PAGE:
HAVANA: Cuban officials have recovered one of two black boxes from the passenger plane carrying 110 people which crashed near Havana airport.
Cuban Transport Minister, Adel Yzquierdo asserted that the second device would be found soon.
The aging Boeing 737 Cubana de Aviación Flight Number CU972 (XA-UHZ) crashed shortly after take-off near a railway outside Havana-José Martí International Airport some 20km south of the Cuban Capital, killing 110.
“We’re here for the identification process that could last, depending on the state of the remains, anywhere from a couple of days to more than a week,” read a statement from the Cuban authorities by the time of filing this report.
Experts affirmed the black box; found in good condition, will help investigators determine the cause of the crash.
The incident ranks as Cuba’s worst air disaster in decades, and two days of national mourning began on Saturday.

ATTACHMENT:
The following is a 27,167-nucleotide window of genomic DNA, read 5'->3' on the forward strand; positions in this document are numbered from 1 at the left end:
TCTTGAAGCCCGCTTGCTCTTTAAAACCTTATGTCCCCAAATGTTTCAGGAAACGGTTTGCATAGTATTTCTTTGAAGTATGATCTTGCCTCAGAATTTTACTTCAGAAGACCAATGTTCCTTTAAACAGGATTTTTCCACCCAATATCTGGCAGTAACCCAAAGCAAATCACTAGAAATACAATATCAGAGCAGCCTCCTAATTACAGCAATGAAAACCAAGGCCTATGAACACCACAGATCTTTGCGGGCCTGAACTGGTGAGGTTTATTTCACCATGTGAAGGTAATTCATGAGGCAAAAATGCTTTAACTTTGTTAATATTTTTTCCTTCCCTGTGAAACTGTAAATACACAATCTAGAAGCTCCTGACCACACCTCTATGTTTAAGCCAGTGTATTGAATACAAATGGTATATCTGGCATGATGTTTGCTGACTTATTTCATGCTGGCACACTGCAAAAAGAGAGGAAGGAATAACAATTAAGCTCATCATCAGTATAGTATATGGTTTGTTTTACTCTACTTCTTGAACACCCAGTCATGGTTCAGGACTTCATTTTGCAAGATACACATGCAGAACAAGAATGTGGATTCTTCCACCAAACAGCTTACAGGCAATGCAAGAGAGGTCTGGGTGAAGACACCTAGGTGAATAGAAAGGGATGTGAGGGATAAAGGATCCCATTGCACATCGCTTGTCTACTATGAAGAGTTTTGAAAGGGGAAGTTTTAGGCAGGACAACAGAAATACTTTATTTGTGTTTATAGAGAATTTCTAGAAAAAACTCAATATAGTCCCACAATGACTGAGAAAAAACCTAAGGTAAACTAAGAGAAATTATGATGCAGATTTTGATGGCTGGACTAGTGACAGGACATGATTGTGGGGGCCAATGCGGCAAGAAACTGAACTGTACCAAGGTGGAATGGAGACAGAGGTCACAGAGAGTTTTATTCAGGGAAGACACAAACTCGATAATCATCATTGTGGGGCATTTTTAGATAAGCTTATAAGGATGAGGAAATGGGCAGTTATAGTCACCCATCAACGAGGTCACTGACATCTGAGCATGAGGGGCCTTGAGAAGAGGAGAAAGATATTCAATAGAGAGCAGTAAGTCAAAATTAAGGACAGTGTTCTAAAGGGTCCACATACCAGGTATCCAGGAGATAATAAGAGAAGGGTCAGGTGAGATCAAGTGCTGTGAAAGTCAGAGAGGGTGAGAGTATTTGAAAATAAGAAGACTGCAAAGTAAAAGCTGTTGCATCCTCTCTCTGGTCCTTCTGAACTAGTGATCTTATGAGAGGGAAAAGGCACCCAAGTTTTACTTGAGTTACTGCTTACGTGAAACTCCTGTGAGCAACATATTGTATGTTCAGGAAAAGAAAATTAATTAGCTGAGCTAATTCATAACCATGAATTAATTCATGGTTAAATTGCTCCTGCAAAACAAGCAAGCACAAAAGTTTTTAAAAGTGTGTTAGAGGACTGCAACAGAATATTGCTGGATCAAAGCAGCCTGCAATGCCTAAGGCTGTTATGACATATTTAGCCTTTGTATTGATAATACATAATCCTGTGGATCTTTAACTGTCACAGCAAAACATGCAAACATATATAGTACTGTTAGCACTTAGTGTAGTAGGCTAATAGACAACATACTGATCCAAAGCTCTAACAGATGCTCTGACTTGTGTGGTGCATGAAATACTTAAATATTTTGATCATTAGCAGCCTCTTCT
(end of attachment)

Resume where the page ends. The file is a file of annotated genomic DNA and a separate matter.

Three women survived the crash, but are said to be in a critical condition.
Cuban authorities have launched an investigation into the crash, as rescuers continue to comb through the wreckage site some 20km (12 miles) south of the Cuban capital.
Separately, it was disclosed that 10 Protestant evangelical priests and their spouses were among the crash victims.
Allegations of previous safety complaints have emerged against the Mexican-based Damojh company, which leased both the Boeing 737 and its crew to Cuba’s flagship state Cubana Airline.
The head of Guyana’s civil aviation body, Cpt Egbert Field, in a press statement, said that the same plane – which was nearly 40 years old – had been barred from using Guyanese airspace last year after authorities found its crew were overloading luggage on flights in Cuba.
He further affirmed that in one instance Guyanese authorities had discovered suitcases stored in the plane’s toilets.
Meanwhile, a retired pilot for Cubana wrote on Facebook that another plane hired by his airline from the same company had briefly grounded for unspecified reasons while over the central Cuban city of Santa Clara in 2010 or 2011.
The captain and co-pilot of that flight were later suspended for “problems and serious lack of technical knowledge,” said Ovidio Martinez Lopez, who worked for Cubana for more than 40 years.